Baba Yaga has no truck with your notions about the sanctity of marriage. Well, yes, she has children but no husband, lover, or significant other in sight.
Nature is the entry point to her even more-hidden domain of the lower world. In ancient Slavic beliefs, there were three planes of existence—the middle world, where we experience life as we know it; the upper world, which the deities call home; and the lower world, a mystical realm of earthly delights, where plant spirits, power animals, and mythical beings reside. Baba Yaga makes her domain in the lower world, where she communes with these magical creatures. If we think of the lower world as the spirit world, then her ease in traversing between the middle world and the lower world further underlines her role as the mediator between the living and the dead.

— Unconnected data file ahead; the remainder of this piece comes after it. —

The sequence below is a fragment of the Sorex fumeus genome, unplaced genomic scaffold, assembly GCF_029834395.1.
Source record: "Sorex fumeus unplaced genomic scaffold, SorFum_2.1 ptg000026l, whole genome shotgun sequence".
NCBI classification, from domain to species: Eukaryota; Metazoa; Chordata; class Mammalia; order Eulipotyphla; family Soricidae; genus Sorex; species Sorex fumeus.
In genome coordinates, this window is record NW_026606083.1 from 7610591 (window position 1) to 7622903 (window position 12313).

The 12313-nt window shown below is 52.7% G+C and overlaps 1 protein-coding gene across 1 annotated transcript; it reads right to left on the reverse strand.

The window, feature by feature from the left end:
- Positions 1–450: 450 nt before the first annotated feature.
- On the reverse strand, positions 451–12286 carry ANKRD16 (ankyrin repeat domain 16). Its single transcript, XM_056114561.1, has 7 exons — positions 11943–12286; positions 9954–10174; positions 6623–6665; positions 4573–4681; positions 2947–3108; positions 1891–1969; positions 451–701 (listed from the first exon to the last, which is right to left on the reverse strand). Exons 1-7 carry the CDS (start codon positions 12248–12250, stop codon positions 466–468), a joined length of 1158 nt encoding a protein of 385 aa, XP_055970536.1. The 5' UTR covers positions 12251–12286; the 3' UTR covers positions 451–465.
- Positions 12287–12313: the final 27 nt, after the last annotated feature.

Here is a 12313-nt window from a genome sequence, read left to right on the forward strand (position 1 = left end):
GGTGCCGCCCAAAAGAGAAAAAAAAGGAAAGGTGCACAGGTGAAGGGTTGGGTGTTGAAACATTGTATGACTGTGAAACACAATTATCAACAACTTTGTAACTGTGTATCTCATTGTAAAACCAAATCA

Baba Yaga is the initiator into these mysteries of the world of the spirits. In times past, one had to face initiations to move through the stages of life. If you were moving from childhood to adulthood, for example, or becoming a member of a guild, or had been called upon to be a leader in the community, you would face some tests given to you by the elders to see if you were truly prepared for this new role. These elders were guides and mentors, and the tests would not just be meaningless exercises like frat boy initiations—meant to demoralize or humiliate the initiate—but were important trials to prove the initiate was worthy of taking on their new status, simultaneously challenging them in ways designed to demonstrate to themselves that they were capable of more than they thought they were.